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sidered to give the size of the bird), from the shortest to the longest, and the same number of vertical lines are drawn, numbered from one to twenty. In this case (and wherever practicable) the body-length is measured from the lower line of the diagram, so that the actual length of the bird is exhibited as well as the actual variations of length. These can be well estimated by means of the horizontal line drawn at the mean between the two extremes, and it will be seen that one-fifth of the total number of specimens taken on either side exhibits a very large amount of variation, which would of course be very much greater if a hundred or more specimens were compared. The lengths of the wing, tail, and other parts are then laid down, and the diagram thus exhibits at a glance the comparative variation of these parts in every specimen as well as the actual amount of variation in the twenty specimens; and we are thus enabled to arrive at some important conclusions.

We note, first, that the variations of none of the parts follow the variations of the body, but are sometimes almost in an opposite direction. Thus the longest wing corresponds to a rather small body, the longest tail to a medium body, while the longest leg and toes belong to only a moderately large body. Again, even related parts do not constantly vary together but present many instances of independent variation, as shown by the want of parallelism in their respective variation-lines. In No. 5 (see Fig. 4) the wing is very long, the tail moderately so; while in No. 6 the wing is much shorter while the tail is considerably longer. The tarsus presents comparatively little variation; and although the three toes may be said to vary in general together, there are many divergencies; thus, in passing from No. 9 to No. 10, the outer toe becomes longer, while the hind toe becomes considerably shorter; while in Nos. 3 and 4 the middle toe varies in an opposite way to the outer and the hind toes.

In the next diagram (Fig. 5) we have the variations in forty males of the Red-winged Blackbird (Agelaeus phoeniceus), and here we see the same general features. One-fifth of the whole number of specimens offer a large amount of variation either below or above the mean ; while the wings, tail, and head vary quite independently of the body. The wing and tail too,


though showing some amount of correlated variation, yet in no less than nine cases vary in opposite directions as compared with the preceding species.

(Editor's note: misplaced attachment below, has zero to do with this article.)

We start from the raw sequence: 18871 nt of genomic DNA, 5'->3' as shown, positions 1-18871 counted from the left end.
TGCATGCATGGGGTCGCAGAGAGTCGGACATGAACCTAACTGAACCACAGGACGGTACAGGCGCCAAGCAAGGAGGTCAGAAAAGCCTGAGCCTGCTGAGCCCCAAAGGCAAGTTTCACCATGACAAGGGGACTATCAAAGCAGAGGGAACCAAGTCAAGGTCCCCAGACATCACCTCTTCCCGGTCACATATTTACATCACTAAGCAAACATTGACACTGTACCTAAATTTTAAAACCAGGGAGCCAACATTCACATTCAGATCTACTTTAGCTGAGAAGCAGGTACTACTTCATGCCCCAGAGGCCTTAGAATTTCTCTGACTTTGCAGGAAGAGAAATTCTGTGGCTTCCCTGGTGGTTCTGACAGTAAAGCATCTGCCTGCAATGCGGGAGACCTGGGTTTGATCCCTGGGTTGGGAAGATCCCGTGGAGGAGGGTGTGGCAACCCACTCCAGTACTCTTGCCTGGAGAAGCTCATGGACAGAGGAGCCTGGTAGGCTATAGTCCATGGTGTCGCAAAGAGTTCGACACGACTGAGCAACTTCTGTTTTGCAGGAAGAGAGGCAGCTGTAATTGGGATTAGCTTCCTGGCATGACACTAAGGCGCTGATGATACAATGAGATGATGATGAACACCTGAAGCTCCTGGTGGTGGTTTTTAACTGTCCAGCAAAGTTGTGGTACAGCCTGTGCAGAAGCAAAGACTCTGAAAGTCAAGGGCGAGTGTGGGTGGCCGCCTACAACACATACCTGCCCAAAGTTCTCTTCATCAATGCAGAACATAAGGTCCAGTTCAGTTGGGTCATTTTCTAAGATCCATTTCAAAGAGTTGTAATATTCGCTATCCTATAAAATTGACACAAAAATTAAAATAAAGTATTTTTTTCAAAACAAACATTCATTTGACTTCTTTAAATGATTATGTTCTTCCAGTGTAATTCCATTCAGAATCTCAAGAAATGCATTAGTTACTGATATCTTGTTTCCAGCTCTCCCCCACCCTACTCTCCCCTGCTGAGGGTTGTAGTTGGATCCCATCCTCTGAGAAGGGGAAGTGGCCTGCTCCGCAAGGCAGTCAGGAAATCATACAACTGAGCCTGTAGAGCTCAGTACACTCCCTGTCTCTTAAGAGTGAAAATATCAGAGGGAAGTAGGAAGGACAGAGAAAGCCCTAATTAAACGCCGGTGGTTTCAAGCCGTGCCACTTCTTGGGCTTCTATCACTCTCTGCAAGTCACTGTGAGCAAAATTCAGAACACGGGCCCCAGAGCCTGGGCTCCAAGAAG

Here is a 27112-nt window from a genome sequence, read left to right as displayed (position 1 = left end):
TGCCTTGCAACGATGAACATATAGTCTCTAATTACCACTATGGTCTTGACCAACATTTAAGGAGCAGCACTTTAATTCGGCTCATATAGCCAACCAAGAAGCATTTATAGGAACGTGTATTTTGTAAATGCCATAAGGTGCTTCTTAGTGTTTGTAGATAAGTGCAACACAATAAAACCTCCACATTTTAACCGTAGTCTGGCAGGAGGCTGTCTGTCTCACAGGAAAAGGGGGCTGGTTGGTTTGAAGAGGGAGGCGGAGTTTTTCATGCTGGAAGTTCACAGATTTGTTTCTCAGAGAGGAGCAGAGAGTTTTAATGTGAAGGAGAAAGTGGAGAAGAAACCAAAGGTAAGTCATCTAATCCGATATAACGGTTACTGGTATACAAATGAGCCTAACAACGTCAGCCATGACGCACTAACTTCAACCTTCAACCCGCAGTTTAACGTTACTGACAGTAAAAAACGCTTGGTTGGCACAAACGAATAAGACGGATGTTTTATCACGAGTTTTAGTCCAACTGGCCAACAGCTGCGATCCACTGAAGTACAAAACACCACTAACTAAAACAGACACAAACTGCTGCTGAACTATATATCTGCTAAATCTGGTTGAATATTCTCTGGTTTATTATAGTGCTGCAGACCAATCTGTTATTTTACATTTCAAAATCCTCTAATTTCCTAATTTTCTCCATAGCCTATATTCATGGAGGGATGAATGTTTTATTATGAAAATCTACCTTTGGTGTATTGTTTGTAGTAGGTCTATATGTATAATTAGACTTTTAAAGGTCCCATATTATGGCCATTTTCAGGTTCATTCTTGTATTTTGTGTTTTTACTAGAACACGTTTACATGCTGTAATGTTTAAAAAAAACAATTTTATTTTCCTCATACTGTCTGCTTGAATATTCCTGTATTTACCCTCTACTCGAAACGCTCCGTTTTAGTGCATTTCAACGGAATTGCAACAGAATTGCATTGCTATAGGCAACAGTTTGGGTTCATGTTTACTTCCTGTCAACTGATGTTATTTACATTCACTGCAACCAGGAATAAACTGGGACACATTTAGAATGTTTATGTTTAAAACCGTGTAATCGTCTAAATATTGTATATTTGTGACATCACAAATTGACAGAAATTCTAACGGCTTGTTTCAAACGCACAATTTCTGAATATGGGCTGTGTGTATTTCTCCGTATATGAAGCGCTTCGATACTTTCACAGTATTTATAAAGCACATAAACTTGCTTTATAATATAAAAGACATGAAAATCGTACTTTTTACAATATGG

The next diagram (Fig. 6), showing the variations of thirtyone males of the Cardinal bird (Cardinalis virginianus), exhibits these features much more strongly. The amount of variation in proportion to the size of the bird is very much greater; while the variations of the wing and tail not only have no correspondence with that of the body but very little with each other. In no less than twelve or thirteen instances they vary in opposite directions, while even where they correspond in direction the amount of the variation is often very disproportionate.

As the proportions of the tarsi and toes of birds have great influence on their mode of life and habits and are often used as specific or even generic characters, I have prepared a diagram (Fig. 7) to show the variation in these parts only, among twenty specimens of each of four species of birds, four or five of the most variable alone being given. The extreme divergence of each of the lines in a vertical direction shows the actual amount of variation; and if we consider the small length of the toes of these small birds, averaging about three-quarters of an inch, we shall see that the variation is really very large; while the diverging curves and angles show that each part varies, to a great extent, independently. It is evident that if we compared some thousands of individuals instead of only twenty, we should have an amount of independent variation occurring each year which would enable almost any modification of these important organs to be rapidly effected.

In order to meet the objection that the large amount of variability here shown depends chiefly on the observations of one person and on the birds of a single country, I have examined Professor Schlegel's Catalogue of the Birds in the Leyden Museum, in which he usually gives the range of variation of the specimens in the museum (which are commonly less than a dozen and rarely over twenty) as regards some of their more important dimensions. These fully support the statement of Mr. Allen, since they show an equal amount of variability when the numbers compared are

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